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A new report from economists Simon Evenett and Johannes Fritz of the Center for Economic Policy Research indicates that protectionist trade policies are on the rise among the world’s biggest economies.  India, Russia, and the U.S. are the biggest offenders. “Overall, the Group of 20 leading economies, whose leaders meet Sunday, have resorted to so-called ‘trade distortions’ 40% more frequently in the first 10 months of 2015 than they did last year,” writes the Wall Street Journal.

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While the protectionist measures of today are limited in comparison to past policies, protectionism has historically backfired on the United States. In 1930, the United States Congress passed the legendary Smoot-Hawley Tariff Act, raising tariffs on thousands of imported goods. The role of the tariff on the U.S. economy is subject to debate, but economists agree that it set off a raft of protectionist measures around the world and resulted in a significant collapse in international trade.

A 1997 paper by Judith A. McDonald, Anthony Patrick O’Brien, and Colleen M. Callahan sheds further light on a specific effect of Smoot-Hawley, and, in the process, disputes the theory that the law had an expansionary effect. Specifically, the paper argues that tariff increases instituted by Canada after Smoot-Hawley, which did harm the US economy, were in retaliation for U.S.’s tariffs, a theory that some researchers have questioned. “Any analysis of the impact of Smoot-Hawley on the course of the depression in the United States is incomplete if it does not take into account this Canadian reaction,” conclude the authors.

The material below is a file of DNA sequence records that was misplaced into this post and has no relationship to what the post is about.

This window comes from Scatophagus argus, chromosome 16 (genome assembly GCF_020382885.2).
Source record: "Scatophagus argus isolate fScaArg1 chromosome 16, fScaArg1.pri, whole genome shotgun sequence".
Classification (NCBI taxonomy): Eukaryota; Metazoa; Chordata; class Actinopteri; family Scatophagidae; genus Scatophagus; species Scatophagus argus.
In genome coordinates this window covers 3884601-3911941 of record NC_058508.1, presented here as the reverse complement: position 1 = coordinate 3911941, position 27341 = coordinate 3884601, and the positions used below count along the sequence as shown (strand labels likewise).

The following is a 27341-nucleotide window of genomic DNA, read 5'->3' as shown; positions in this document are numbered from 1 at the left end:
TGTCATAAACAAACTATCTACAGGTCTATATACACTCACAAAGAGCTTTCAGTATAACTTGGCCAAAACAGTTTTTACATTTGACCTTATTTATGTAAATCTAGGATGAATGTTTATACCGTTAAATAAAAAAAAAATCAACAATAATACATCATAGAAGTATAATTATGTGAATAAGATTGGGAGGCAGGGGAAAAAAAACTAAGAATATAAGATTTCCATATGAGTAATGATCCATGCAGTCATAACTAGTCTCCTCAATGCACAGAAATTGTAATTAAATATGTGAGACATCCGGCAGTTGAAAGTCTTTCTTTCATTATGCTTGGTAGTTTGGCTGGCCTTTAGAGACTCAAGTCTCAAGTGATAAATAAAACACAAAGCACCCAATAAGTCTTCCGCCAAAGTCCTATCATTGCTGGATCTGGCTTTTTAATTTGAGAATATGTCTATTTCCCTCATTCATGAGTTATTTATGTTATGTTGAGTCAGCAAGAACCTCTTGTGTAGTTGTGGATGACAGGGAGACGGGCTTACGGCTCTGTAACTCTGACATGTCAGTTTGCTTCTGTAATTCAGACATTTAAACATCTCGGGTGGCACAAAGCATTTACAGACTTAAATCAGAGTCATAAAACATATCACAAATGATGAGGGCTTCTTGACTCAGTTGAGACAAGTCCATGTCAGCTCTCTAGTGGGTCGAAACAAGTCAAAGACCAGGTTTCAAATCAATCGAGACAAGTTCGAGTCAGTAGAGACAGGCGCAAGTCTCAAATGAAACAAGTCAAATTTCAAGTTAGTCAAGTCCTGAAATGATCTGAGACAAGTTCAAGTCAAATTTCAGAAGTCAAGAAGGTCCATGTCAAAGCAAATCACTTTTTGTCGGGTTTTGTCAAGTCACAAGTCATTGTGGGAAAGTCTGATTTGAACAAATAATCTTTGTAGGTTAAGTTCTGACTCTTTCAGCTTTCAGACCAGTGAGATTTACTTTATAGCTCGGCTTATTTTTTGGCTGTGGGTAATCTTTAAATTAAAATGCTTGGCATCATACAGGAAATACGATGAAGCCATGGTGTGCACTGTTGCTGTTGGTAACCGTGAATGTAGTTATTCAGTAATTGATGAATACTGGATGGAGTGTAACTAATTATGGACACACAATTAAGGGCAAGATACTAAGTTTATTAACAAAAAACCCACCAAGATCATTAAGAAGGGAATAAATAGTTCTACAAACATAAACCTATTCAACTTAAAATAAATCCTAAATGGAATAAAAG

In a 1998 analysis, Douglas Irwin attempted to quantify just how big the effect of Smoot-Hawley was.  After the law went into effect, U.S. imports fell by 40 percent, but Smoot-Hawley’s contribution to the fall has been the subject of debate among economists.  “Taking the actual paths of import prices and income as given,” concludes Irwin, “the higher effective tariff (Smoot-Hawley plus deflation) accounts for about 22% of the observed 40% decline in the volume of U.S. imports in the two years after Smoot-Hawley’s imposition.”

Smoot-Hawley, of course, is ancient history, but one final paper, by Catherine L. Mann, offers some lessons and insights for policymakers today.  Mann’s paper explores the economic environment in which protectionist policies thrive, an economic environment which looks a bit like today’s environment. Mann points out that “[p]eriods of macroeconomic stress, especially when linked to external events such as trade imbalances, decrease the political benefits to the United States of following a liberal and open markets trade policy.”

The danger, writes Mann, is that in these times of stress, it’s difficult for the United States’s trading partners to discern how serious politicians are about curtailing international trade and imposing tariffs or other protectionist measures, a situation which may lead to unnecessary retaliatory measures. “The policy implications of the model are that the United States should, subject to the restrictions of a democracy, make clear both the direction of its trade policy and the magnitudes of any penalties,” concludes Mann.


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The Journal of Economic History, Vol. 57, No. 4 (Dec., 1997), pp. 802-826
Cambridge University Press
The Review of Economics and Statistics, Vol. 80, No. 2 (May, 1998), pp. 326-334
MIT Press
Brookings Papers on Economic Activity, Vol. 1987, No. 1 (1987), pp. 311-335
Brookings Institution Press